One of the greatest movie scenes about the excitement of going to the movies in the 1930s comes from this movie when Daddy Warbucks and Grace Farrel take Annie to the movies for the first time at Radio City Music Hall. The opulence of the entrance, the movie theater ushers dressed in formal black pants with white jackets and gloves shining their flashlights to show them the way, and the pre-show entertainment with the famous Rockettes, make us wistful for the old days when going to the movies was such a unique and special occasion (although, it can still be just as unique and special––you can even rent a movie theater).
Memorable Annie quote: “You’re never fully dressed without a smile.”
Memorable song: “Tomorrow” – The Orphans and Annie
Where to watch Annie: Buy or rent Annie on Amazon Prime.
Movie tickets sold: Annie sang and danced its way to the box office, earning $57 million worldwide; the average price of a movie ticket in the U.S. in 1982 was $2.94.
Iconic 80s Movies inspired by Music: Footloose (1984)
Footloose (1984). This musical drama film is directed by Herbert Ross and stars Kevin Bacon, John Lithgow, Dianne Wiest, Lori Singer, Sarah Jessica Parker, and Chris Penn. City boy Ren McCormack (Kevin Bacon) moves to a small town where the minister bans dancing and rock music. Ren eventually persuades the town to put on a prom, vanquishes a bully, gets the girl, and dances the night away with his friends. Ready to cut loose?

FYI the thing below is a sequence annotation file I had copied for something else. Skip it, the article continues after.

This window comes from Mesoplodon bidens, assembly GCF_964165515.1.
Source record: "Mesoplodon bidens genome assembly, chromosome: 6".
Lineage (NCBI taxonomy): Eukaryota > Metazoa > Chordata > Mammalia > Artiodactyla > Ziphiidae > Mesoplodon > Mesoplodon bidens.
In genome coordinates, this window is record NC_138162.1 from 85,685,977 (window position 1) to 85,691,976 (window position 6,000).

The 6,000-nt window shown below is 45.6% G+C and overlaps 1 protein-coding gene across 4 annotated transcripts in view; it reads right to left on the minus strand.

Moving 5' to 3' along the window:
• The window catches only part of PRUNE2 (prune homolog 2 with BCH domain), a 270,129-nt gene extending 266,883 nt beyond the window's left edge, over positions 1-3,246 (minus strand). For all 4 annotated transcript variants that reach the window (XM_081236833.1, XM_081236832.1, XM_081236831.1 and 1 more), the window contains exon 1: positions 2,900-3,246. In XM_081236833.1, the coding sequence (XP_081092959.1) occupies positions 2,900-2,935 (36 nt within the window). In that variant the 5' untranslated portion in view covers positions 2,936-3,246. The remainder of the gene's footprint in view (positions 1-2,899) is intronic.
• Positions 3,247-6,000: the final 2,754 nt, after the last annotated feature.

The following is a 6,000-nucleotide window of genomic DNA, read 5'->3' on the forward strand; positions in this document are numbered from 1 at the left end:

Memorable Footloose quote: “We’re not stuck in the goddamn middle ages here. I mean, we’ve got TV. We’ve got Family Feud.” Chris Penn as Willard to Kevin Bacon’s Ren McCormick
Memorable song: “Footloose” – Kenny Loggins
Where to watch Footloose: Buy or rent Footloose on Amazon Prime.
Movie tickets sold: Footloose was beloved around the world, pulling in more than $80 million at the box office; the average price of a movie ticket in the U.S. in 1984 was $3.36.
We could go on and on, because there are so many 1980s-era movies to love. For Gen-exers, we consider it the golden age of movies, thanks to beautiful, new multiplex theaters, affordable ticket prices, endless choices, and parents who would drop us off for the entire day without much thought to what we might be watching.
And don’t think we forgot about ALL THE JOHN HUGHES MOVIES! That whole series of iconic films will get its own standalone feature.
So, my fellow Gen Xers, go tap a nice, frosty beer ball, invite your friends over to veg, and enjoy a marathon movie night of your 80s faves. Or, throw an 80s dance party instead.
Totally, we made an iconic 80s movies mixtape (we mean playlist)
All the signature songs from these great movies, all in one playlist:
Movies in theaters you might like
With all of this talk about 80s movies and the 80s movie theater experience, it has us wanting to head to our local movie theater. Check out the latest new movie releases right here to find a movie to watch in theaters now.